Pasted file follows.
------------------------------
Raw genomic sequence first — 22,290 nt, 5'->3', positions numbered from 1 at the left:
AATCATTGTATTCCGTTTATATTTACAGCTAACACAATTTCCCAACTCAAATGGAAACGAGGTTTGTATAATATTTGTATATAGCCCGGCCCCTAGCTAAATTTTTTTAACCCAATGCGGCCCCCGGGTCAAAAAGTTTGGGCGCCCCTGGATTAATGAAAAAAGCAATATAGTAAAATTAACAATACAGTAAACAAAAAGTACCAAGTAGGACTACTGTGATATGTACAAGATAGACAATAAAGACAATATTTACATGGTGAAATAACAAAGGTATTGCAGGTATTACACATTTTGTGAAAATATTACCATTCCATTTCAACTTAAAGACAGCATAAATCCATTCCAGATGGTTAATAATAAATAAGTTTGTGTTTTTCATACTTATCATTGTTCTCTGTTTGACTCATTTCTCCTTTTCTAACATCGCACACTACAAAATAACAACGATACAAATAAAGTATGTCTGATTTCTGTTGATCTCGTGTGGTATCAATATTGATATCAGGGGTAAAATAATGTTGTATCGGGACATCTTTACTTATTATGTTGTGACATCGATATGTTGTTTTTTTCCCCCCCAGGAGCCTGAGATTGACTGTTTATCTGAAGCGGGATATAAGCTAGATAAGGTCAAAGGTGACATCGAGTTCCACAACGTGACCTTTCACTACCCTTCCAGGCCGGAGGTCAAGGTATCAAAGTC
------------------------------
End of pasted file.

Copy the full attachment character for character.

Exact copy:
Raw genomic sequence first — 22,290 nt, 5'->3', positions numbered from 1 at the left:
AATCATTGTATTCCGTTTATATTTACAGCTAACACAATTTCCCAACTCAAATGGAAACGAGGTTTGTATAATATTTGTATATAGCCCGGCCCCTAGCTAAATTTTTTTAACCCAATGCGGCCCCCGGGTCAAAAAGTTTGGGCGCCCCTGGATTAATGAAAAAAGCAATATAGTAAAATTAACAATACAGTAAACAAAAAGTACCAAGTAGGACTACTGTGATATGTACAAGATAGACAATAAAGACAATATTTACATGGTGAAATAACAAAGGTATTGCAGGTATTACACATTTTGTGAAAATATTACCATTCCATTTCAACTTAAAGACAGCATAAATCCATTCCAGATGGTTAATAATAAATAAGTTTGTGTTTTTCATACTTATCATTGTTCTCTGTTTGACTCATTTCTCCTTTTCTAACATCGCACACTACAAAATAACAACGATACAAATAAAGTATGTCTGATTTCTGTTGATCTCGTGTGGTATCAATATTGATATCAGGGGTAAAATAATGTTGTATCGGGACATCTTTACTTATTATGTTGTGACATCGATATGTTGTTTTTTTCCCCCCCAGGAGCCTGAGATTGACTGTTTATCTGAAGCGGGATATAAGCTAGATAAGGTCAAAGGTGACATCGAGTTCCACAACGTGACCTTTCACTACCCTTCCAGGCCGGAGGTCAAGGTATCAAAGTC